The disorder occurs in about one out of every 3,600 children born to European Jewish families and to French-Canadian families. It leads to mental retardation, blindness and death by the age of 4.

Freed said that in theory, injections of healthy neural stem cells could supplant the cells whose flaws cause Tay-Sachs and give the brain sufficient enzymes to develop normally after birth.

"Diseases of this sort are the ones most likely to be treated by this kind of strategy," Freed said.

Dr. Larry Goldstein, a stem cell researcher at the University of California, San Diego, said the work "establishes some important properties of these cells and shows that they can engraft and colonize and migrate" within the brain.

In the study, the researchers isolated neural stem cells from a human fetus that came from an elective abortion. The cells were cultured until they numbered several million. Then they were injected into the developing brain of a monkey fetus at three months gestational age.

The monkey fetus was carried for another month and then removed by Caesarean section. The brain then was analyzed.

"The remarkable thing we found is that the stem cells we put in did not produce a glob of cells in one place in the brain," Freed said. "Instead, they distributed themselves around the fluid-filled spaces and went into an orderly migration to the areas of the brain that were under development."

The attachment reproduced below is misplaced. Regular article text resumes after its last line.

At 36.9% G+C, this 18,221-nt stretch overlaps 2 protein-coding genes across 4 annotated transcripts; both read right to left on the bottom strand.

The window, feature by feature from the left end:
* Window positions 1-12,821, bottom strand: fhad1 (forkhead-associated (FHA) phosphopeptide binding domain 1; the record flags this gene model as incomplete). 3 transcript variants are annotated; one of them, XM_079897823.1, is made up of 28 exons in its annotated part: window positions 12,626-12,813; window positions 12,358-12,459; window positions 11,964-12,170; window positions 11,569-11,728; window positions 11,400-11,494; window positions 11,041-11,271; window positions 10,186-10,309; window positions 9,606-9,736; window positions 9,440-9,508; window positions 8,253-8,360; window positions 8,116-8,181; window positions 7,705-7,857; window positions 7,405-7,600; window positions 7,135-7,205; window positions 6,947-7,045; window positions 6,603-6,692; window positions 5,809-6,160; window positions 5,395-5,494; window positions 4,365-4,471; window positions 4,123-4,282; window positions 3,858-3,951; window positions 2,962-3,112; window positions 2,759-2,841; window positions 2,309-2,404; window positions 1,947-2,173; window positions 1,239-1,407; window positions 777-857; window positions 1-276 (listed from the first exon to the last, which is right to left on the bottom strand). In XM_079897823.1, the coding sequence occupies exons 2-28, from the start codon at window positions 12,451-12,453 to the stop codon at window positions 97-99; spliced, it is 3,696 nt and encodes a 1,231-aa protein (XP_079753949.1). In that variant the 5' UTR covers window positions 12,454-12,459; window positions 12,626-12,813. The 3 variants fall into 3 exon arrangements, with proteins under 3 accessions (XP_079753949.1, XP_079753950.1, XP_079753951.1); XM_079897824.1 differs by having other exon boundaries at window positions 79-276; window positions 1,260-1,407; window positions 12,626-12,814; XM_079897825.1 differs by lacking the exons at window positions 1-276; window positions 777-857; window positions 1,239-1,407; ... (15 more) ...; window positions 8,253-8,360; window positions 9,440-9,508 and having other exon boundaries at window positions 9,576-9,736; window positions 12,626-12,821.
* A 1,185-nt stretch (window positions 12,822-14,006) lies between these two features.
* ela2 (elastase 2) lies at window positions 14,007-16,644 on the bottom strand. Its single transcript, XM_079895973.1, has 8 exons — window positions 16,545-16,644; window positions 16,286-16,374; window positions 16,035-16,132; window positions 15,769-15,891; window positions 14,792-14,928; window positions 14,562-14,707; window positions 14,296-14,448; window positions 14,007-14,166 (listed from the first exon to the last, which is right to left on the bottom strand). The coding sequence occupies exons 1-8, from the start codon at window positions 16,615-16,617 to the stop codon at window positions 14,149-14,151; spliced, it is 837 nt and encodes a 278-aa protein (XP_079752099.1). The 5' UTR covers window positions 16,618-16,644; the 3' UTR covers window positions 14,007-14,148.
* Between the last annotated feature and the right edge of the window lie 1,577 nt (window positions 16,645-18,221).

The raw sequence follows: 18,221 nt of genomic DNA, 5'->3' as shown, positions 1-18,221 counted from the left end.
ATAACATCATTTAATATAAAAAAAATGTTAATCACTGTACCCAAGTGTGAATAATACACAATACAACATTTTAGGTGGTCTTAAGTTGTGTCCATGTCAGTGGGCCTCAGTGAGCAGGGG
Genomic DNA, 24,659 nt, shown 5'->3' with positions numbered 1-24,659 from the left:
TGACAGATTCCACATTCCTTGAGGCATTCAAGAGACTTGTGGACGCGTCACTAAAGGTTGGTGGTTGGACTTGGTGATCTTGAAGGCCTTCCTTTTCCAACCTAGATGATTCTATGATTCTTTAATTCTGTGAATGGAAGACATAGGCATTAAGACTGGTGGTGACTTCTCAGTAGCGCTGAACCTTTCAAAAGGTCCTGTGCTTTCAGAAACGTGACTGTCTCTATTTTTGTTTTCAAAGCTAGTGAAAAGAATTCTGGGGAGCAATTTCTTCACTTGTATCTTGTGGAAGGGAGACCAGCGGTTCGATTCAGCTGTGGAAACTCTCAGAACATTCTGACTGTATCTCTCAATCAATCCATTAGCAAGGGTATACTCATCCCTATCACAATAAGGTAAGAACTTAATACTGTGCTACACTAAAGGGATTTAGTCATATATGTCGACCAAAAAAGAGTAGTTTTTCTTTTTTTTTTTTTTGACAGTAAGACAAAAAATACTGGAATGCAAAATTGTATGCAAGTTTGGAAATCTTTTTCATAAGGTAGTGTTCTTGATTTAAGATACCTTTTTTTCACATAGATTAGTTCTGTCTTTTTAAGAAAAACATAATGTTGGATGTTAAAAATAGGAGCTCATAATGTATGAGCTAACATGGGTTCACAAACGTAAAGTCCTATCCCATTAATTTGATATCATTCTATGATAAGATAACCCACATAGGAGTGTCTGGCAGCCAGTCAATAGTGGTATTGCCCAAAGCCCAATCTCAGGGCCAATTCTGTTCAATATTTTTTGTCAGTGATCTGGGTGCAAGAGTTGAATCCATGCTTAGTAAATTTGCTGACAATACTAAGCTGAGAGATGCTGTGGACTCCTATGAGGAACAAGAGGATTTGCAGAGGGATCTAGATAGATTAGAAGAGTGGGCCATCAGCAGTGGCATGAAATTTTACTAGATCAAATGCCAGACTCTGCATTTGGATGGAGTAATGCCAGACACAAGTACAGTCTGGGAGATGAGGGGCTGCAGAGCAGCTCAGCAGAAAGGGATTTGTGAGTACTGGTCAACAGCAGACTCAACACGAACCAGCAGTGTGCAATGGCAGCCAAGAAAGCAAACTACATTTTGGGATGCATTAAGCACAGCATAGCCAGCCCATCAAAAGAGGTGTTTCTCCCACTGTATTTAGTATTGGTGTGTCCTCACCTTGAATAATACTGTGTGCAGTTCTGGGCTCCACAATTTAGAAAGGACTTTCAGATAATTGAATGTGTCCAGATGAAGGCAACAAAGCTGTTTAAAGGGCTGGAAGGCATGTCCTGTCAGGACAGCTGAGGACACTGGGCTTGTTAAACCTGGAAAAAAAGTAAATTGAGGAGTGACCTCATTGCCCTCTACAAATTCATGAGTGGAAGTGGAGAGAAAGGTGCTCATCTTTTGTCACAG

In effect, the injected cells became an active, participating part of the young brain.

By using human cells in the monkey, the researchers could easily identify the fate and development of the injected cells because they are clearly different in tests from those of the monkey.

Some of the injected stem cells joined pools or pockets of monkey stem cells. Researchers believe these may make up what Snyder has called "an organic tool box" that the brain could use later in life to replace or repair damaged or injured neurons. The finding supports the idea that during development, the brain retains neural stem cells for future use.


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Mar 28, 2001
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This stem cell thing is another liberal media shell game to hide the truth.  They don't tell you that the researchers put these stem cells in people with parkinson's and caused them to have all kinds of weird side effects like uncontrollable spasms.  The side effects were worse than the disease itself.  They also don't tell you about the families who testified on capital hill who "adopted" embryos and had full healthy babies.

What is society coming to where the antis can protect every life form but man won't protect the innocent unborn?

I was in a Wendy's in D.C. back when the government stopped funding abortions through federal employee health plan benefits.  I overheard a woman telling her friend that she was pregnant but had to keep the baby now because her health insurance wouldn't pay for an abortion any more.